Remembering Imelda Cojuangco: ‘I look gift-wrapped!’
PEOPLE - Joanne Rae M. Ramirez (The Philippine Star) - May 16, 2016 - 10:00am

Philanthropist, fashion icon and the last of the grand dames of elegant society Imelda Ongsiako Cojuangco passed away on May 10, the day after the colorful Philippine elections.

According to a member of her family, “MeldyCo” got what she had always prayed for: a quick, painless death for a cherished reunion with the husband she missed terribly. Ramon Cojuangco Sr. died May 6, 1984, and she rejoined him in heaven four days after his 32nd death anniversary.

Newlyweds Monching and Meldy Cojuangco. Photo from Fr. Tito Caluag’s Facebook page

The last time I saw MeldyCo a few years ago, I saw her cry.

It was at the press con for Beloved Encore, a benefit for the children of the Virlanie Foundation. And the “culprit” was Martin Nievera. Martin, the lead singer for the concert, sang Louie Ocampo’s poignant ode, Kahit Isang Saglit.

When Martin started to sing, “Sana’y ika’y muling makita ko/ Damhin ang tibok ng puso mo/ Sana’y yakapin mo akong muli kahit sandali/ Kahit isang saglit, mayakap ka,” tears started to well in Imelda’s eyes. Then the tears fell. I remember MeldyCo taking a lace hankie from her purse and dabbing it on her moist cheeks after the song faded.

After she wiped away her tears, I asked, “You were thinking of your late husband, weren’t you?” She nodded. Imelda lost her beloved husband, PLDT patriarch Ramon Cojuangco Sr., to cancer.

MeldyCo told me she missed her husband, who was said to be the late former President Cory Aquino’s favorite cousin, very much. “He was my husband, my lover, my friend, my teacher.” They had five children and 15 grandchildren.

* * *

During that press conference, Mrs. Cojuangco (but when she would give me a call, her assistant would say on the line, “Kausapin ka raw ng Tita Meldy mo.”)  looked poised and impeccable, as usual, every inch of her slim frame a fashion statement. She looked youthful and carefree in a dainty white dress by Roy Gonzalez, huge pearls dangling from her ears and a ribbon adorning her hair.

“I look gift-wrapped!” she smiled, admitting, without apologizing, that her fashion style was “exaggerated.” (“I was told by the late Ramon Valera to exaggerate my style, because that is more my style.”)

One of her favorite designers Rajo Laurel called her “La Divina.” For in whatever she did, Imelda Cojuangco was divinely different, attention-getting whether she sought a second look from others or not.

But her style was not the only aspect of her life that MeldyCo exaggerated. Charity was something she also overdid, and she told friends at the launching of Beloved Encore, that, “I have been so blessed in my life, I want to make a difference in the lives of others.”

When I interviewed her in her house in Forbes Park, she had a special guest and she had Chinese food catered for that guest: a former house help who had come to pay her a visit.

The last time I saw MeldyCo.

As Father Tito Caluag said of “MeldyCo” in his homily during her funeral Mass (which was a healing Mass in the sense that it brought together people of all colors of the political rainbow after the divisive May 9 elections): “The ‘exaggeration’ most certainly attracts attention — her lively colors, the accessories, her jewelry; her total presence — all simply makes her stand out…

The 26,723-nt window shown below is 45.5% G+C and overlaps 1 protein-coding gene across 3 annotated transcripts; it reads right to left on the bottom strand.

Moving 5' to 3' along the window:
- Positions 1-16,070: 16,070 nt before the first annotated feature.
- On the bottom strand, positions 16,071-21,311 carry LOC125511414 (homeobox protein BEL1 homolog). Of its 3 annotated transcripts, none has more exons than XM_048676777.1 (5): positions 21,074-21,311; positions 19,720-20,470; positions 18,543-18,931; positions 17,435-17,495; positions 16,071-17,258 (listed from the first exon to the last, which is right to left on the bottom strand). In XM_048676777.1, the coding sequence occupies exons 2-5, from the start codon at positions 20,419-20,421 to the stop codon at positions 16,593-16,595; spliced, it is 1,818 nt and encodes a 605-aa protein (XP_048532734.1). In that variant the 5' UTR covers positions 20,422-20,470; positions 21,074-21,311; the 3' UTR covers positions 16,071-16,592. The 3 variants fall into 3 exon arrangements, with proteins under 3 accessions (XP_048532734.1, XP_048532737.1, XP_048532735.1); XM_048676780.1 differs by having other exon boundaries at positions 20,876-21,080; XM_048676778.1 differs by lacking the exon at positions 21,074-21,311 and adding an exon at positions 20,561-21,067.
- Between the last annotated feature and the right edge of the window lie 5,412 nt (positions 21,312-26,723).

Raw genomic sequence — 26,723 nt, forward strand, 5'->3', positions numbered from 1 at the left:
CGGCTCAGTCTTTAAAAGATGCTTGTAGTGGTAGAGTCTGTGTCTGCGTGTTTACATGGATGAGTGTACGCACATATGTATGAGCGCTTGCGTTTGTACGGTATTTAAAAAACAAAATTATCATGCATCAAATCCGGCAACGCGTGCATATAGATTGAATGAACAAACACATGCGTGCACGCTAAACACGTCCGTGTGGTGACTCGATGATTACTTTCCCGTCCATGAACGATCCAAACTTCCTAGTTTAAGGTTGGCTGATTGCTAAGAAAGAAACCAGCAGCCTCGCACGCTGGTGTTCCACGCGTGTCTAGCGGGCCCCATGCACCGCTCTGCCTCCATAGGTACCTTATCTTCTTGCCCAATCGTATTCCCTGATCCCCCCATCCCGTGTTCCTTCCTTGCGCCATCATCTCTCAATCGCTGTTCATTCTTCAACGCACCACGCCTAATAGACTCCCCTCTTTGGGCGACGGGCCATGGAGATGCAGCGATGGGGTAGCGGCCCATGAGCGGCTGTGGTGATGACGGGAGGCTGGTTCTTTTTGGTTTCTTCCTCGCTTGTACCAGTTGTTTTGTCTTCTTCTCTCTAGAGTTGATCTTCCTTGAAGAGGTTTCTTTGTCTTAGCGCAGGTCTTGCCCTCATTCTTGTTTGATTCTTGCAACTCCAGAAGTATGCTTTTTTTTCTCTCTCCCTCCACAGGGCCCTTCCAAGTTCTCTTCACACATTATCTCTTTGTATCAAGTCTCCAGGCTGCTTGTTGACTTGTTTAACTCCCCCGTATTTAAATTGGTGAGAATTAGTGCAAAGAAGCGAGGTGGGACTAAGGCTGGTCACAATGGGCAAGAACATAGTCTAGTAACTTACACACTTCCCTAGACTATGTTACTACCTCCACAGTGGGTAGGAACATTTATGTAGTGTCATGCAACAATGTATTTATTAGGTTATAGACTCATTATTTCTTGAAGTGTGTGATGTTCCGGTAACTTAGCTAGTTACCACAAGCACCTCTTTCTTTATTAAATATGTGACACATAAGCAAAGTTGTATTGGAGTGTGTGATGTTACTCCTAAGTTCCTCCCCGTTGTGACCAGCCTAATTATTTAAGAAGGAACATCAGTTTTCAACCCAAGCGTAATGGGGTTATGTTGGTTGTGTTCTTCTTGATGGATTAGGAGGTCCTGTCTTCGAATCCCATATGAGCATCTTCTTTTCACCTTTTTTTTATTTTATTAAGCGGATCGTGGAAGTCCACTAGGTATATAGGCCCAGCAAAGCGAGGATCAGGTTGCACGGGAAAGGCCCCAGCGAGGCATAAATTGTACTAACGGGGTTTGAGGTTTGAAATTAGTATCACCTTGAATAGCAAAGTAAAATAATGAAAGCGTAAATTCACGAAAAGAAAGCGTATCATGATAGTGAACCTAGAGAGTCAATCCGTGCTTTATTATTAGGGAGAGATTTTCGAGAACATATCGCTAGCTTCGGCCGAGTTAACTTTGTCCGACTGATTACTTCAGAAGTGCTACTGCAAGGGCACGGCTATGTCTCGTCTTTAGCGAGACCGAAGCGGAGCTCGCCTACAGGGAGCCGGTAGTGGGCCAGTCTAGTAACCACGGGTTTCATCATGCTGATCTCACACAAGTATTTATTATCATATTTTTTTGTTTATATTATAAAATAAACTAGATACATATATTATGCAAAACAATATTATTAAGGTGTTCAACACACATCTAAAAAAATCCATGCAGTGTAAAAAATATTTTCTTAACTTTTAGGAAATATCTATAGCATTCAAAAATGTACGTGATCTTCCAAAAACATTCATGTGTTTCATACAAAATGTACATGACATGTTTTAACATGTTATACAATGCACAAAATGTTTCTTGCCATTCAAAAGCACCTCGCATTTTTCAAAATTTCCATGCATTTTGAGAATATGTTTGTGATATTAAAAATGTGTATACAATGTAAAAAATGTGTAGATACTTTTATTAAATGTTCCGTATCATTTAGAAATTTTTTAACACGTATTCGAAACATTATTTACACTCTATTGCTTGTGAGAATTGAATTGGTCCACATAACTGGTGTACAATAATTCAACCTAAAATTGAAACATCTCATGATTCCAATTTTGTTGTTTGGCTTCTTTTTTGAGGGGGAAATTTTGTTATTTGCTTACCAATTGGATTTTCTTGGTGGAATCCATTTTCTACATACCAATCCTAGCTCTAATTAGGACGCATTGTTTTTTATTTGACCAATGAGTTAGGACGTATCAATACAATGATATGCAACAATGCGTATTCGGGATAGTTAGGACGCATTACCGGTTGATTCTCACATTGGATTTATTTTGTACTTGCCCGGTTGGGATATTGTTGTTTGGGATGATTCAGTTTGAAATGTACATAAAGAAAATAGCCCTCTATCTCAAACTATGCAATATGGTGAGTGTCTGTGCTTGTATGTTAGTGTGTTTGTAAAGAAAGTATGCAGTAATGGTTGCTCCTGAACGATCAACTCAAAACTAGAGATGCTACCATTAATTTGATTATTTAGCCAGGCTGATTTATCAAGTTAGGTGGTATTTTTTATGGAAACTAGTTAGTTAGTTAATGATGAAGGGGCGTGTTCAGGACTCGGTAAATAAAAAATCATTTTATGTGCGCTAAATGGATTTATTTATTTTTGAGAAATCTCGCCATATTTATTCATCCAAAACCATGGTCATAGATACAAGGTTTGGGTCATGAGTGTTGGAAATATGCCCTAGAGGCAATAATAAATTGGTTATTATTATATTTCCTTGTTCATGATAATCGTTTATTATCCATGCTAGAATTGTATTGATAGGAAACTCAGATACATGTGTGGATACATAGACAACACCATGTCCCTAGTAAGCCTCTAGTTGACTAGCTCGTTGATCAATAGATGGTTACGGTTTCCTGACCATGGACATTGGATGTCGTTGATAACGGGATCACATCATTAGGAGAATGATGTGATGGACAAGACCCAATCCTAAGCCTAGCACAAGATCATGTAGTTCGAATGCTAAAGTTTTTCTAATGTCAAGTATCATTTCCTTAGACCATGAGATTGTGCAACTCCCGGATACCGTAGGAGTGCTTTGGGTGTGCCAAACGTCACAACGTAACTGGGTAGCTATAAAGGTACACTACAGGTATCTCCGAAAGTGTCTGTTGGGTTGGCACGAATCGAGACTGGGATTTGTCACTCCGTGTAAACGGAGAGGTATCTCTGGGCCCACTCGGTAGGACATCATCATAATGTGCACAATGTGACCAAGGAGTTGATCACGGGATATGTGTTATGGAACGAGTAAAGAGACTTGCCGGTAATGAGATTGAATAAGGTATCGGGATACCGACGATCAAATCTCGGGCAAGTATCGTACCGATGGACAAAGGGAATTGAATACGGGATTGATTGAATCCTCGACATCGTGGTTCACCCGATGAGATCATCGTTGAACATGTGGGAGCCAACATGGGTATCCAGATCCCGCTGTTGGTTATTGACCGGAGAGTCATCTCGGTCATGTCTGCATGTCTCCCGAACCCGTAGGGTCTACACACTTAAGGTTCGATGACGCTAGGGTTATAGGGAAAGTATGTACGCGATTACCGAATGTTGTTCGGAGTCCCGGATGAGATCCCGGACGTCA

“This is true not only for her fashion style. Everything she did followed the same pattern, ‘exaggerations’ that did not distort reality, but ‘exaggerations’ that brought out what is best, the good in anything that she did — from the simplest thing of placing flowers at her altar to the well planned Cofradia annual First Communion and Procession and her numerous charities quietly done.

“She brought out the best, what is good in anything and everyone she engaged. And this is what we remember. We notice her exaggerated style, yes, but what leaves a mark is her grace, her thoughtfulness, her generosity, her spirituality — and now that she is gone we realize how much all this has made each and every one of us better persons.”

* * *

MeldyCo, in pristine white with a ribbon in her hair — that is how I will always remember her though she favored red in her jewelry, her evening gowns, and even in the accents of her home.

I remember how she smilingly described herself as looking “gift-wrapped.”

For truly, that is how she was — a gift to others — whether she was adorned with ribbons or rubies, or simply with a radiant smile.

Ateneo bags 2016 HSBC Business Case Competition

(From left) Assistant coach Hector Guballa, head coach Jay Cruz, team members Gianmarco Dayrit (Business Management, 2017), Joanna Sinco (Management Honors, 2017), Patvy Vilaga (Management Engineering, 2016) and team captain Richard Millante (Management Engineering, 2016) with case team coordinator Johnny Filart.

The Ateneo de Manila University bagged first place in the 2016 HSBC Business Case Competition held on May 14 at the Cesar Virata Bldg., UP Diliman, Quezon City.

Besting a field of nine top universities from all over the country, Ateneo earned the right to represent the Philippines in the regional finals in Hong Kong from May 31 to June 3. The members of the Ateneo team will compete against 24 teams from universities across the Asia Pacific region. This annual competition is organized by the Asia Case Research Centre at The University of Hong Kong.

This win highlights Ateneo’s continued contribution to nation building as it produces the country’s business leaders of the future; placing them at par with the region’s best students from top universities of Hong Kong, Singapore, Thailand and Indonesia.

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